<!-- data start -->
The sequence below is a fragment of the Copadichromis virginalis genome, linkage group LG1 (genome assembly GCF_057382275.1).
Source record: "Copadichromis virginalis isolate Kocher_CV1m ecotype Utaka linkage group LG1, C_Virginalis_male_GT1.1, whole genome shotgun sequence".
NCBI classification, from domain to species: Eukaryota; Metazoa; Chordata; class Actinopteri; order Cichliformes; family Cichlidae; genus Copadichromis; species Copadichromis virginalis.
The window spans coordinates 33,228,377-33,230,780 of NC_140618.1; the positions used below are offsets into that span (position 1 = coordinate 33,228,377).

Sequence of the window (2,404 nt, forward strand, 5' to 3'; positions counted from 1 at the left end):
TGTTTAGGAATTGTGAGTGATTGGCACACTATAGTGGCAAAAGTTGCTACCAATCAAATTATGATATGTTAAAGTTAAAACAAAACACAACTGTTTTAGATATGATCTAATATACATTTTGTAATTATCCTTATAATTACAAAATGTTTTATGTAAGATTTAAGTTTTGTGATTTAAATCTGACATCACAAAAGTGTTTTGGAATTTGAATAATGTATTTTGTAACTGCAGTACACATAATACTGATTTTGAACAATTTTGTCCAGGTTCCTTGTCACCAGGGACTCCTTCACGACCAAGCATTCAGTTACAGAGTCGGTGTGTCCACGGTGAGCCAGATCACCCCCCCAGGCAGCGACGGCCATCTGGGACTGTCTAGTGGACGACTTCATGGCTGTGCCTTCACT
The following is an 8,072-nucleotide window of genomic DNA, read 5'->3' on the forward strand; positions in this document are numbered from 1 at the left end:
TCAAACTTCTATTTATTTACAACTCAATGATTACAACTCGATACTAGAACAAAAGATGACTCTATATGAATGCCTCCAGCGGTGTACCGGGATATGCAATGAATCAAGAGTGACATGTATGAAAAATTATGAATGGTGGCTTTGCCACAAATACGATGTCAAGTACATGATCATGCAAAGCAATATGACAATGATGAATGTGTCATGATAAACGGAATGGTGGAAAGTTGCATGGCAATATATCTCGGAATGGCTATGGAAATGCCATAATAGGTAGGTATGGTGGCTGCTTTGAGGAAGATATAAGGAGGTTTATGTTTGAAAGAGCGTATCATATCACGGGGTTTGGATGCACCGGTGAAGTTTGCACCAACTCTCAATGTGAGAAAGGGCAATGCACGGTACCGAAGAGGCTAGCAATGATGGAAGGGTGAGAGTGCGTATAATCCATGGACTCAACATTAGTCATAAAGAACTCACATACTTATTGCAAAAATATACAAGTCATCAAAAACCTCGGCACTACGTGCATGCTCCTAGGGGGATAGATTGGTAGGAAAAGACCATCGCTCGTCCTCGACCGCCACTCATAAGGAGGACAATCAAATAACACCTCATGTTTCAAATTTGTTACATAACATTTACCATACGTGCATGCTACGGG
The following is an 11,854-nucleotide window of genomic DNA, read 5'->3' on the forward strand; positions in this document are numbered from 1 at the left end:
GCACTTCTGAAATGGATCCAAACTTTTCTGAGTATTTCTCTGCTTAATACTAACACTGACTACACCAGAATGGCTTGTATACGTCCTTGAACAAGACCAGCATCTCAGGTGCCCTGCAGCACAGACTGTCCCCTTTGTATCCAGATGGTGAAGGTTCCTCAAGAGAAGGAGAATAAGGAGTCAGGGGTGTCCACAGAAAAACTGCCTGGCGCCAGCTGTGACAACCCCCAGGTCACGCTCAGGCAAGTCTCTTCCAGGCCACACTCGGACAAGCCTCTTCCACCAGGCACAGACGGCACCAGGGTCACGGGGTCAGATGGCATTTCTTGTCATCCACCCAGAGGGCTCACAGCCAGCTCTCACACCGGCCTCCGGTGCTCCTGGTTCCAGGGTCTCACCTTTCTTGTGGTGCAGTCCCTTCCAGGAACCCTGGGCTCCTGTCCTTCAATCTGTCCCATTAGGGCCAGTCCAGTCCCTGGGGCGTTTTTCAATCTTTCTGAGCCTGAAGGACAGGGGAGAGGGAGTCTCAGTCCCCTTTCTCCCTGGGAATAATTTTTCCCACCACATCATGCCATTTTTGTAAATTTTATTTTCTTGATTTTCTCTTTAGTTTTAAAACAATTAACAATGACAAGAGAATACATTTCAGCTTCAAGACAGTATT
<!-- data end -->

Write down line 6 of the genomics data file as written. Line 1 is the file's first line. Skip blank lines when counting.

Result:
TGTTTAGGAATTGTGAGTGATTGGCACACTATAGTGGCAAAAGTTGCTACCAATCAAATTATGATATGTTAAAGTTAAAACAAAACACAACTGTTTTAGATATGATCTAATATACATTTTGTAATTATCCTTATAATTACAAAATGTTTTATGTAAGATTTAAGTTTTGTGATTTAAATCTGACATCACAAAAGTGTTTTGGAATTTGAATAATGTATTTTGTAACTGCAGTACACATAATACTGATTTTGAACAATTTTGTCCAGGTTCCTTGTCACCAGGGACTCCTTCACGACCAAGCATTCAGTTACAGAGTCGGTGTGTCCACGGTGAGCCAGATCACCCCCCCAGGCAGCGACGGCCATCTGGGACTGTCTAGTGGACGACTTCATGGCTGTGCCTTCACT